The SNOW IPO is important because it gives investors another publicly traded comparable from which to assess Vail Resorts. Another publicly traded comparable is Whistler Blackcomb (OTC:WSBHF) which retains a 75% interest in Whistler Blackcomb in British Columbia.
My read on the SNOW financials is that it trades at a similar relative valuation from an EV/EBITDA perspective. Vail indicated in its prior call that it expects $280 to $295 million in reported EBITDA in FY 2014, putting its forward EV/EBITDA multiple at about 11.5x at the current price. While there is less visibility into SNOW's guidance (which is difficult to estimate given the real estate development activities), it too trades at about an 11.5x multiple on last twelve months' figures.
Today, Vail Resorts is priced at $2.5 billion and is encumbered by about $700 million in net debt. While there is a certain "moat" around owning and operating world class ski resorts - these assets that are impossible to replicate - they remain expensive to operate and subject to the whims of the weather pattern.
In my view, the strange Park City matter and the high levels of capex in running a mountain resorts remain inhibitors from investing in Vail or this asset class at current prices. And, speaking to capex, I understand that Vail management is set to unveil its capital spending plan in March which evidently will include some large projects around its lodging segment. Speaking to the capital plan, CEO Robert Katz mentioned (transcript courtesy of Seeking Alpha):
We'll be providing additional detail related to the capital plan in March. I think what we -- we want to announce these 2 projects, which will be 2 of the bigger projects of the entire plan. So I think we're going to look at our -- we'll certainly have a number of additional projects, and to the extent we have something to disclose on the lodge front, we'll talk about that in March.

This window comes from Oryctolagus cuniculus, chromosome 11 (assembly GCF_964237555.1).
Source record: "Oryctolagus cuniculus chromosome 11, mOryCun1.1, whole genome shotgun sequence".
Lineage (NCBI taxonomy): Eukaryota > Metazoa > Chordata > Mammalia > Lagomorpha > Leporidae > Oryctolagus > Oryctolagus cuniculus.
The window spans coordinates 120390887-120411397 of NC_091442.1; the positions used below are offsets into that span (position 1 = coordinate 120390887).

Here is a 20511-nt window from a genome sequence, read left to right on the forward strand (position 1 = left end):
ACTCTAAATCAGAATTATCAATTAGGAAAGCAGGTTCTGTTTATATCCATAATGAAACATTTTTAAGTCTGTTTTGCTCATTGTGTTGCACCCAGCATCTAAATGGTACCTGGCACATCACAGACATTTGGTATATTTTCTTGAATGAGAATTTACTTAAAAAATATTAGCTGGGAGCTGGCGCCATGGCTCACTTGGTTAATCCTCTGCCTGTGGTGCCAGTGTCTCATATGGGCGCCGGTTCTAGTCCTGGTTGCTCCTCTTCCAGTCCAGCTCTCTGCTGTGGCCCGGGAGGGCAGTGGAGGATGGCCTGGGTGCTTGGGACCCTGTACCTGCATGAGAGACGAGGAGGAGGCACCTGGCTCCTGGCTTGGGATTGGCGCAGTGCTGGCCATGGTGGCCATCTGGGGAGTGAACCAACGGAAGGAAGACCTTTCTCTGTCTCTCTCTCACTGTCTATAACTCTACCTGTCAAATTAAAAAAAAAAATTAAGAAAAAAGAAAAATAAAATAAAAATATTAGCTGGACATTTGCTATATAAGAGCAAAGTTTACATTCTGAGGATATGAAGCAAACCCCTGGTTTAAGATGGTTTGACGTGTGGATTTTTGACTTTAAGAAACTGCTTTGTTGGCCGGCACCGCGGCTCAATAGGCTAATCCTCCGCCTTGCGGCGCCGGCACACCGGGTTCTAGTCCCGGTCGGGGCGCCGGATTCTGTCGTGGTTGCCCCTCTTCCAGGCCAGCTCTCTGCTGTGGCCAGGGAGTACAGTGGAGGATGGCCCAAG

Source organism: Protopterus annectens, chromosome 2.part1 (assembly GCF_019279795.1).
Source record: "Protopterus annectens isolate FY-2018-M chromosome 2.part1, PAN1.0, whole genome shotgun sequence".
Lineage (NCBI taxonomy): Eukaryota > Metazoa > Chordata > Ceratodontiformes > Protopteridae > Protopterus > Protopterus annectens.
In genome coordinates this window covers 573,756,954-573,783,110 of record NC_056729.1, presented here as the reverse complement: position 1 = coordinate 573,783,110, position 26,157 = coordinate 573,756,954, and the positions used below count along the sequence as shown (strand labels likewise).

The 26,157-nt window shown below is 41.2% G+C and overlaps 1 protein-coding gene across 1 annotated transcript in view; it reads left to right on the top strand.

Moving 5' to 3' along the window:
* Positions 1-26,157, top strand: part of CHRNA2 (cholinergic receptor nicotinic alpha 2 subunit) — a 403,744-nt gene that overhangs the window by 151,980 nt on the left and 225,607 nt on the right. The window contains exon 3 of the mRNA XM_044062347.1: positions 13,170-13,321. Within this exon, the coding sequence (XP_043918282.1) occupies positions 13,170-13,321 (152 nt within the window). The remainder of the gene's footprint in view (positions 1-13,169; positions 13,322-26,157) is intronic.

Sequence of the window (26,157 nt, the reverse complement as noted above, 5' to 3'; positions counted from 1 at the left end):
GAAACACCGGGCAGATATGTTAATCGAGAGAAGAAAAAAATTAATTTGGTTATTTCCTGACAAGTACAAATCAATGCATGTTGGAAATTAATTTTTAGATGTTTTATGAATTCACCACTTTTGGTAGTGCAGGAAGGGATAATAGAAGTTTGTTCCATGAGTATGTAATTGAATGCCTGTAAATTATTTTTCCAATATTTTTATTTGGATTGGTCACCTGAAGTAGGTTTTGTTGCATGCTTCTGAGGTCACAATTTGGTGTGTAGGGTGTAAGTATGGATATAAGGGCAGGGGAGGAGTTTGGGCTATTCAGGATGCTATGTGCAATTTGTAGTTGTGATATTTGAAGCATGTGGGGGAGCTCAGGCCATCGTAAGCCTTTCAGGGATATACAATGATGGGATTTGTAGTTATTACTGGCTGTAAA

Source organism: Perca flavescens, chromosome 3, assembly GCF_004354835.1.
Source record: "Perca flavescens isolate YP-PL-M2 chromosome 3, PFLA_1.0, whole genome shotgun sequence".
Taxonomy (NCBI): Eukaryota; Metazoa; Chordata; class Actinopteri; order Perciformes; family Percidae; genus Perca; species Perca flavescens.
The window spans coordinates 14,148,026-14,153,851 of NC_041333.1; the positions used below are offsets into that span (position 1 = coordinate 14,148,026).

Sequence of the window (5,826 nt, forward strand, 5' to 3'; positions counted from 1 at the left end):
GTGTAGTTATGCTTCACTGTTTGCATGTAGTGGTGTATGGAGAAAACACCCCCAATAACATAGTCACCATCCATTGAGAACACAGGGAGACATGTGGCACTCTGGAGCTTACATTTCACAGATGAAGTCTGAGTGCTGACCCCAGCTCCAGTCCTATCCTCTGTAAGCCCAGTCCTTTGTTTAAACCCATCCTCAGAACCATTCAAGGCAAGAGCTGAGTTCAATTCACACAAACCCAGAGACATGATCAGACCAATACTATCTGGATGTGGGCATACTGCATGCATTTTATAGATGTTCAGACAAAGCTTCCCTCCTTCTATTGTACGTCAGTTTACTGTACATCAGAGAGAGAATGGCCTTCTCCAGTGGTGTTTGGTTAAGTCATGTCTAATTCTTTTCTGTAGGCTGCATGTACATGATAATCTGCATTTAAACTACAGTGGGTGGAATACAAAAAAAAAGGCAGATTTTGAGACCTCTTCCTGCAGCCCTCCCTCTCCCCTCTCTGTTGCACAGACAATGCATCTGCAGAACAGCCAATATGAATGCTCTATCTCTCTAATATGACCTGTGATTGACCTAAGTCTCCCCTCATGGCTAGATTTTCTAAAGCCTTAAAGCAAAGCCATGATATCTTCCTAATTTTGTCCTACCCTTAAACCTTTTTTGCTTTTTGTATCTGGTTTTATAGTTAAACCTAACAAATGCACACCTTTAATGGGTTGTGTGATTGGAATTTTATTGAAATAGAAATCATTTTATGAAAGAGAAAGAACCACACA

Even though I think that Vail looks fully priced, Vail has attracted a number of activist, value oriented funds including a large investment from Southeastern Asset Management (which was recently reduced by about 25%). My guess is that these funds are assessing the value inherent in the real estate development possibilities at the various resorts owned/operated by Vail. To that end, the capex announcements around the lodging segment could be another precursor to that thesis.
It is hard to see any margin of safety built into Vail's share price at the current quote. While I don't expect the number of visitors at the resorts to drop precipitously, growth is limited to a roll up strategy in acquiring new resorts or generating extra revenue from existing resorts. Both of these cost money, as does the exorbitant costs of running a mountain resort. On the other hand, with Vail's growing influence, and its ability to offer its "Epic Pass" that includes access to a growing number of resorts, season pass sales could continue to improve. This is important for the business, as it mitigates weather related issues and provides the business cash up front.
That said, because of the capex and high cost of running mountain resorts, I think that owning this asset class at the $2.5 billion price tag the market has set for Vail Resorts is not a particularly attractive investment at this time. That doesn't mean that Vail is not a good company, only that the price to own these assets is too high for risk-averse investors at the current quote.